I could easily write “The Idiot’s Guide to Emergency Rooms,” I’ve found myself in so many over the past 20 years.
There was the ER in Cusco, Peru, where I was delivered by helicopter after falling off of the Inca Trail at Machu Pichu, breaking my right ankle and spraining my left.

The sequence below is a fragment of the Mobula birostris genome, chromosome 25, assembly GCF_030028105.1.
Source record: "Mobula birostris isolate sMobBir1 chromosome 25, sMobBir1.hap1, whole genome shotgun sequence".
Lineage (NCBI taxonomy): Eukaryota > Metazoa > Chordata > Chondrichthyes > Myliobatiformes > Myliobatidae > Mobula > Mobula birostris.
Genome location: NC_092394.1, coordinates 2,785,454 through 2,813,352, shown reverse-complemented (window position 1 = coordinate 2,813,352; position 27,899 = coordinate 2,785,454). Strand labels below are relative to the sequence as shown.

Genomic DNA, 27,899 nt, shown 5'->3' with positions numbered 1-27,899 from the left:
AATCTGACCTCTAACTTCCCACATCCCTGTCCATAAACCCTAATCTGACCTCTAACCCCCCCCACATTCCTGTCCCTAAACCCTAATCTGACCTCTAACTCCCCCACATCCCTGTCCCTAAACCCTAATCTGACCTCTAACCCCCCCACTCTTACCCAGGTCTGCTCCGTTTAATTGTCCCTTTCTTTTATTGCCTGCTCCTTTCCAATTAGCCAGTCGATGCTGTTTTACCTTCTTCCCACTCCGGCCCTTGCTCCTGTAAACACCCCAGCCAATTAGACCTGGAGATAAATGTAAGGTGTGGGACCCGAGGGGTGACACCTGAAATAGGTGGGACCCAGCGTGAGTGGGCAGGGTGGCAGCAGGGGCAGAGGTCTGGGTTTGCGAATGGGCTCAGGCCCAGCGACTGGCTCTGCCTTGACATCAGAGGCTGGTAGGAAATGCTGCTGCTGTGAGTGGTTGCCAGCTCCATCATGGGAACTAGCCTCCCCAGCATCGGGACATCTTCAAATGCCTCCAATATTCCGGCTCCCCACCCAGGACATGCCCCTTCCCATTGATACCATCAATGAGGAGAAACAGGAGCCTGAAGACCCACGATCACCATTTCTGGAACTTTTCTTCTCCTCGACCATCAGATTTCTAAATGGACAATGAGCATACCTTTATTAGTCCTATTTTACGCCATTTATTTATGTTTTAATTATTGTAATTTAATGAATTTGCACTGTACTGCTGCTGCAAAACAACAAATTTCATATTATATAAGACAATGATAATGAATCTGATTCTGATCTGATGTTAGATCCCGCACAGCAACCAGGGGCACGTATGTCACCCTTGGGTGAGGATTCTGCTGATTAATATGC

I was carried out of the jungle on a makeshift stretcher (heavy blankets tossed over what seemed to be a short ladder) by four Peruvian jungle rangers armed with rifles. Peruvians are, in general, short and built close to the ground. The five-foot long stretcher reflected the difference between my 6’1” height and that of the Peruvians. I was unable to stretch out on the stretcher—either my head would fall off of one end or my injured ankles would dangle precariously off the other. I sat erect on the stretcher as I emerged from the jungle and was borne across the ruins. Fellow travelers took pictures of me as I exited from the wilderness; I could think of nothing else to do than to wave at them in the manner of Queen Elizabeth II. A few people formed a ragtag procession and followed the jungle rangers as we made our way to the infirmary. I was, of course, in shock, so I can’t swear to the fact that a weeping Caroline Myss rushed toward me much like St. Veronica encountering Jesus on the road to Calvary. That said, the memory, hallucinatory or not, remains vivid all these years later.